The Kids are All Right – Review

Worth seeing: as a complex but thoroughly convincing, gently comic family drama, that's blessed with exemplary performances
Director:Lisa Cholodenko
Featuring:Annette Bening, Julianne Moore, Mark Ruffalo, Josh Hutcherson, Mia Wasikowska, Zosia Mamet
Length:106 minutes
Released:29th October 2010


This isn’t your typical middle-American family, but it could well be, they way they carry on.

Over the years, free-spirit Jules (Julianne Moore) has aspired to many things – right now, she’s an aspiring landscape gardener.

Nic (Annette Bening) is much more secure in her profession – she’s a successful surgeon.

They’ve been married for years and now have two teenagers, one each, using sperm from the same, anonymous donor.

When Joni (Mia Wasikowska) reaches eighteen, her younger brother Laser (Josh Hutcherson) persuades her to put in an application to find their father. Before long, local restaurant owner and organic allotment owner Paul (Mark Ruffalo) is shocked to get the call.

Behind their mom’s backs, Joni and Laser meet Paul for a one-off coffee, but they end up meeting up again and again. And when Jules and Nic find out, they insist on meeting him too.

The more time Paul spends with the grown-up children he never knew he had, the more he wants to become a real father to them, but their mothers aren’t too excited about the idea of this strange man just walking into their lives out of nowhere.

Things are complicated further when Paul offers Jules her first job, designing his garden, and then Paul and Nic realise they share a love of Joni Mitchell.

Somehow, the addition of a father to this already unconventional American family makes you realise how normal it had been with two mothers.


What lifts this film above the crop of family dramas are the performances – universally outstanding. This film is sure to be showered with acting nominations, at the very least, come awards season.

Annette Bening’s prim, no-nonsense Nic is beautifully balanced by Julianne Moore’s hippy-lite attitude – with both women able to display a blend of strength and vulnerability, where required.

There are enough male and female emotions on show to keep any family going.

But Mark Ruffalo, whose Paul has his comfortable existence torn to shreds by the shock discovery of his two teenaged kids, is remarkable, as he struggles to come to terms with the development.

The relationships develop as organically as the vegetables Paul grows to use in his restaurant. Although most of us would never conceive of being in such a family environment, it feels so real.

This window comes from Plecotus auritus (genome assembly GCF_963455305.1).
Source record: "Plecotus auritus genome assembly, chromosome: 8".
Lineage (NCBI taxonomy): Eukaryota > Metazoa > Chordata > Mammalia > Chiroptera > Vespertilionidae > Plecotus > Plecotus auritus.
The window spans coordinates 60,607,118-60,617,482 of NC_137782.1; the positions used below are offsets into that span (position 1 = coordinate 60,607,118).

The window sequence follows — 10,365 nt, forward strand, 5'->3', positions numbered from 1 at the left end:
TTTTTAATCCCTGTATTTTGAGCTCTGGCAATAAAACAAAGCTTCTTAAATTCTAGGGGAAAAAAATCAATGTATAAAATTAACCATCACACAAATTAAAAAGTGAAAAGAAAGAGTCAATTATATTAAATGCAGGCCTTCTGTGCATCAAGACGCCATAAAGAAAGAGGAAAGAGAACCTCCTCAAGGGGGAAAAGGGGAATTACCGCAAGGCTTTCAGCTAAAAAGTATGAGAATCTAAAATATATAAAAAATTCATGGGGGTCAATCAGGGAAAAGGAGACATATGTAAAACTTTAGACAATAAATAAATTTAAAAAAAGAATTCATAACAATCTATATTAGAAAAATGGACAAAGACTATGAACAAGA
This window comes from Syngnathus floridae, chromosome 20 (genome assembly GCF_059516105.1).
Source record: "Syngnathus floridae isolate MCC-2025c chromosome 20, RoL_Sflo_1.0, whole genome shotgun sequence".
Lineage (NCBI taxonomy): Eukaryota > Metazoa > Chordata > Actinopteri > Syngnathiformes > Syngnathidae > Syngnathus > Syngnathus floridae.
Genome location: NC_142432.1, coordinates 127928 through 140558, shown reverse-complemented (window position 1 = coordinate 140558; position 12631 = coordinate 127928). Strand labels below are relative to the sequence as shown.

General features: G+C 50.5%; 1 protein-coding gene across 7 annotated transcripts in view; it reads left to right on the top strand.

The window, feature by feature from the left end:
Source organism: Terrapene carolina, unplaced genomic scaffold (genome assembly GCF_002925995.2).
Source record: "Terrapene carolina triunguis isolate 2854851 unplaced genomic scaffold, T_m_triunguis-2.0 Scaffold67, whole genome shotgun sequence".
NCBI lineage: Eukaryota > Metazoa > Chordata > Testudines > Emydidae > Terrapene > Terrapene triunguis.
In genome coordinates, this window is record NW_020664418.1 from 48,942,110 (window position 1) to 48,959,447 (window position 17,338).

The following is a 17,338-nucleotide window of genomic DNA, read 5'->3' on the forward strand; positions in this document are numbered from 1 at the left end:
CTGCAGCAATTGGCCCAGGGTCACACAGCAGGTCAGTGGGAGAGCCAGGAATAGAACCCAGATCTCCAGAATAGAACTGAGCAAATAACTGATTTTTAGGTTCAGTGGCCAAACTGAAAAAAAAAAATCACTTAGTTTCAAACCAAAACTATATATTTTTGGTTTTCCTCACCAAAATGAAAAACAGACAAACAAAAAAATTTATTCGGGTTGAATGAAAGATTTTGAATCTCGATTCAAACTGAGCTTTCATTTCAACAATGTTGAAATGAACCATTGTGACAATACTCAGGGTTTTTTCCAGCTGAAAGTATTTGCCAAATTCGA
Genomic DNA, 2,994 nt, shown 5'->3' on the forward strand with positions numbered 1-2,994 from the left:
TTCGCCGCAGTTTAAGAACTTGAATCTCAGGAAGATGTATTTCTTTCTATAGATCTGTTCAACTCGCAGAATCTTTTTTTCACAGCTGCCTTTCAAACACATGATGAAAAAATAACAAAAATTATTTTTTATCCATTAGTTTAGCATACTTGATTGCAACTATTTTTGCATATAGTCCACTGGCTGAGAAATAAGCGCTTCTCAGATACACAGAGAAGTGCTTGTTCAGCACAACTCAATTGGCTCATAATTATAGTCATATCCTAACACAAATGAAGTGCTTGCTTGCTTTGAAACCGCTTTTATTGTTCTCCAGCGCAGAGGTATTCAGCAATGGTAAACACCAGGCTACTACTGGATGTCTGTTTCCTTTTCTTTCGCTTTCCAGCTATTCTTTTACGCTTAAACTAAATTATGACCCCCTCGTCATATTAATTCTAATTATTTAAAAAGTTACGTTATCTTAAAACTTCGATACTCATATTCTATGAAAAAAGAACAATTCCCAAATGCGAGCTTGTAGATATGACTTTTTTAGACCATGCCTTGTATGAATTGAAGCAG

What’s particularly impressive about this lightly comic extended family drama is that without exception, you care about everyone. Paul is prepared to step up to the plate and accept the responsibility he never thought he’d have to face. Jules is excited by the prospect of letting the kids explore this new influence in their lives. Even when Nic is being stern and disapproving, you know she has her kids’ best interests at heart.

And as the drama develops and characters start doing things that we all really know they probably shouldn’t be doing, they manage to keep the audience with them, because they’re all so likeable.

It’s unusual to be able to create such dramatic tension without having stereotypical good-guys and bad-guys – it’s possible to have a tumultuous but ultimately rewarding life without there being any inherent badness to challenge the goodness – and it’s possible to make a film that tugs on the heart-strings and challenges your emotions, while being entertaining and believable.

Lisa Cholodenko has created a family whose draw almost no-one could resist. You’ll want Paul to be your Dad, you’ll want Nic and Jules to be your Mums and you’ll be perfectly happy to have Joni or Laser as your kids.

It’s rare to find a film that it’s so difficult to fault.

If I had to find some reason not to give it 5 stars, I might suggest that while the characters, performances, dialogue and story all work to perfection, as a piece of cinema it doesn’t give itself the chance to jump off the screen, being little more than a bunch of people talking to each other in locations as everyday as houses, gardens and restaurants.

And ultimately, by making a family with two mothers seem so normal, it almost detracts from the drama, because many of the choices characters are forced to make don’t seem so different from things we’ve seen in other films or even in our own lives.

But there’s no question – these kids are more than just all right.